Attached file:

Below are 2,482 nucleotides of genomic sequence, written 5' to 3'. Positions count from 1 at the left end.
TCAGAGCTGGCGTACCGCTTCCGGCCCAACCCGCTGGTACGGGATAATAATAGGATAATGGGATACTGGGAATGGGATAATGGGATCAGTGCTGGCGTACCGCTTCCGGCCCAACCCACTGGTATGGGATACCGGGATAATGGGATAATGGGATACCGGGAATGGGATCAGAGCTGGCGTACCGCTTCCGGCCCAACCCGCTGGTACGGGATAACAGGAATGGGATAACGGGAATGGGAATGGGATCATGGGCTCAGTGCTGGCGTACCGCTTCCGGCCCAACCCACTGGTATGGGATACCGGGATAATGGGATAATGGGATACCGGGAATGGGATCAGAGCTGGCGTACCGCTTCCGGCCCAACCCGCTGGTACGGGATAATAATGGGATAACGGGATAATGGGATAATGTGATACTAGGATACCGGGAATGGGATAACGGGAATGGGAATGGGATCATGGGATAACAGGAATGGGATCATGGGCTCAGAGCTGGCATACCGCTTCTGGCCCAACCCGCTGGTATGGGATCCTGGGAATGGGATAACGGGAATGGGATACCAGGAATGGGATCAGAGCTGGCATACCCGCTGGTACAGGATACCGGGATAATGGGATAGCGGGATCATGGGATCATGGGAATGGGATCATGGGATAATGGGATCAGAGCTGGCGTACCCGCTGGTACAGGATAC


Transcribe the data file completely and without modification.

Below are 2,482 nucleotides of genomic sequence, written 5' to 3'. Positions count from 1 at the left end.
TCAGAGCTGGCGTACCGCTTCCGGCCCAACCCGCTGGTACGGGATAATAATAGGATAATGGGATACTGGGAATGGGATAATGGGATCAGTGCTGGCGTACCGCTTCCGGCCCAACCCACTGGTATGGGATACCGGGATAATGGGATAATGGGATACCGGGAATGGGATCAGAGCTGGCGTACCGCTTCCGGCCCAACCCGCTGGTACGGGATAACAGGAATGGGATAACGGGAATGGGAATGGGATCATGGGCTCAGTGCTGGCGTACCGCTTCCGGCCCAACCCACTGGTATGGGATACCGGGATAATGGGATAATGGGATACCGGGAATGGGATCAGAGCTGGCGTACCGCTTCCGGCCCAACCCGCTGGTACGGGATAATAATGGGATAACGGGATAATGGGATAATGTGATACTAGGATACCGGGAATGGGATAACGGGAATGGGAATGGGATCATGGGATAACAGGAATGGGATCATGGGCTCAGAGCTGGCATACCGCTTCTGGCCCAACCCGCTGGTATGGGATCCTGGGAATGGGATAACGGGAATGGGATACCAGGAATGGGATCAGAGCTGGCATACCCGCTGGTACAGGATACCGGGATAATGGGATAGCGGGATCATGGGATCATGGGAATGGGATCATGGGATAATGGGATCAGAGCTGGCGTACCCGCTGGTACAGGATAC